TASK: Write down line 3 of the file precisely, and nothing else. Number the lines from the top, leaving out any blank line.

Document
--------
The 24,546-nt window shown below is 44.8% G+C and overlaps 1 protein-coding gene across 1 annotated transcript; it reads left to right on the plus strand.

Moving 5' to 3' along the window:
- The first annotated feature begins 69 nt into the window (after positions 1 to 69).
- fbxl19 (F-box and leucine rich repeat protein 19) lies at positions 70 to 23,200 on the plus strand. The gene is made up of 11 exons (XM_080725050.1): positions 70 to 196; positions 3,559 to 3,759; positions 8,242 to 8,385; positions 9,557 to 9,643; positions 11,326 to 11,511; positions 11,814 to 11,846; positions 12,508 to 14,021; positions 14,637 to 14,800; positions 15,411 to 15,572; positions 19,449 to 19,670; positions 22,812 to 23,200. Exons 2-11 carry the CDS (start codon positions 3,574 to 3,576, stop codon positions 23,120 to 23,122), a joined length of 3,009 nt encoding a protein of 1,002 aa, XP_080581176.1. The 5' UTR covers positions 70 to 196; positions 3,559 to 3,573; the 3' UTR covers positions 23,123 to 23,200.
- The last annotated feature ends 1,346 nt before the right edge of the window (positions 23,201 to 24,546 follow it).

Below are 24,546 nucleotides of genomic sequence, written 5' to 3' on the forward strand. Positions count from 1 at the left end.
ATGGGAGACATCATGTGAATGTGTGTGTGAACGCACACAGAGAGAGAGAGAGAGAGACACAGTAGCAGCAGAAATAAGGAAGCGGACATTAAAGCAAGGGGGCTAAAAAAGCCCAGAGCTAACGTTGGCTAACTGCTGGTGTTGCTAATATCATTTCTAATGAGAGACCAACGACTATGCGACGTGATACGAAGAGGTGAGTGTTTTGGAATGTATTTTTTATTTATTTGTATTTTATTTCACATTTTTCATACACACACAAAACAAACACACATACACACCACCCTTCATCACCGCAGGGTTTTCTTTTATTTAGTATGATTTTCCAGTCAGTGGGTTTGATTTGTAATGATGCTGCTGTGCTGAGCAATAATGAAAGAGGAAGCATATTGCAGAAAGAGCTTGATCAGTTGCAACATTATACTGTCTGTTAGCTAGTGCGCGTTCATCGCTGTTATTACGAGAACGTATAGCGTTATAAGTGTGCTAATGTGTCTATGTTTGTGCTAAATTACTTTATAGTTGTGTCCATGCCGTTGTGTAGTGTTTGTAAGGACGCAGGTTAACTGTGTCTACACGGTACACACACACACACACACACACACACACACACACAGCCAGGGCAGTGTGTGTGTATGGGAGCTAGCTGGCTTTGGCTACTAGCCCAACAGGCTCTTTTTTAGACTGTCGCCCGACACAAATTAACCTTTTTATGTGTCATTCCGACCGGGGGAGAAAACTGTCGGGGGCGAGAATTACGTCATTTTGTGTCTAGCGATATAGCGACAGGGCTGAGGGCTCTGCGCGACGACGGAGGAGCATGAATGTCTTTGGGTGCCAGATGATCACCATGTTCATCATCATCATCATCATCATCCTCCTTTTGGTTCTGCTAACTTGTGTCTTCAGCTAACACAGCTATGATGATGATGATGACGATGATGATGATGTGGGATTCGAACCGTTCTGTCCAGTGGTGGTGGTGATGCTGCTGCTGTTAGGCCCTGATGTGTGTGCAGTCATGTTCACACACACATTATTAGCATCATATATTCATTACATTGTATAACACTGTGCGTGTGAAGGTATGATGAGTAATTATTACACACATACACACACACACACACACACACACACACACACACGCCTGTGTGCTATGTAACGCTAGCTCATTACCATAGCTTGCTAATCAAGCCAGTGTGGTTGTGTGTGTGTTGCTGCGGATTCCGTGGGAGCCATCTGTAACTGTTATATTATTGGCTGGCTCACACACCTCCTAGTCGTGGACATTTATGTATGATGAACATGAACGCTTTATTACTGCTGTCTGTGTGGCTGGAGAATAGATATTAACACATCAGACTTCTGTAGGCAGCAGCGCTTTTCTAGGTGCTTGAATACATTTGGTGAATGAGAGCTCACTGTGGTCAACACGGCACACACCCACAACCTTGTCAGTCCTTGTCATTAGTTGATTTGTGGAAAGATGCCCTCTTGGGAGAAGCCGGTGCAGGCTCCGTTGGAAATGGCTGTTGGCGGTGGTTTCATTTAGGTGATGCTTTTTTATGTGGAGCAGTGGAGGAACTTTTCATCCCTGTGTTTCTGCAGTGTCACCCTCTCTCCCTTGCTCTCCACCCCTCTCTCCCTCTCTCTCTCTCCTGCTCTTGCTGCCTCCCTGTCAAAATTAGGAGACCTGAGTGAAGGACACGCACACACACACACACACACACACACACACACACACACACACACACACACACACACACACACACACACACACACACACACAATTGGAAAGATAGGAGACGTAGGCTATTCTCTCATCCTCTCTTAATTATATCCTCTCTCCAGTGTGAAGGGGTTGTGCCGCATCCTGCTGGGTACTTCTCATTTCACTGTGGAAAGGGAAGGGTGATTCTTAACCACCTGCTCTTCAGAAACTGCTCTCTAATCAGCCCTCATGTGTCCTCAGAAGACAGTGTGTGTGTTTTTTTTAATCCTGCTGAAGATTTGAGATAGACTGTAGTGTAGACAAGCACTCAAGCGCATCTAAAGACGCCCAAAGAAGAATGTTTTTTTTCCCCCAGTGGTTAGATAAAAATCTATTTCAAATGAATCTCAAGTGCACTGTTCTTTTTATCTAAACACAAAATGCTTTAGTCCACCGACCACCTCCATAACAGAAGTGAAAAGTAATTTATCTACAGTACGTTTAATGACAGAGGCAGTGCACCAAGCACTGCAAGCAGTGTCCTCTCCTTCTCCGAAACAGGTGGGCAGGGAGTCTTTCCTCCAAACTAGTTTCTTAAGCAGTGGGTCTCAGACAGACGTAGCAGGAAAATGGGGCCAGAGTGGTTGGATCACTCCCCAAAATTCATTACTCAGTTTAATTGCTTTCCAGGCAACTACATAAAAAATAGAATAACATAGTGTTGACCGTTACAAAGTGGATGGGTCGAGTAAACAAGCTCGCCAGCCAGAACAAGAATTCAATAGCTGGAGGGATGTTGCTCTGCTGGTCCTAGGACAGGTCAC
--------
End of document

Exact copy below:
- The first annotated feature begins 69 nt into the window (after positions 1 to 69).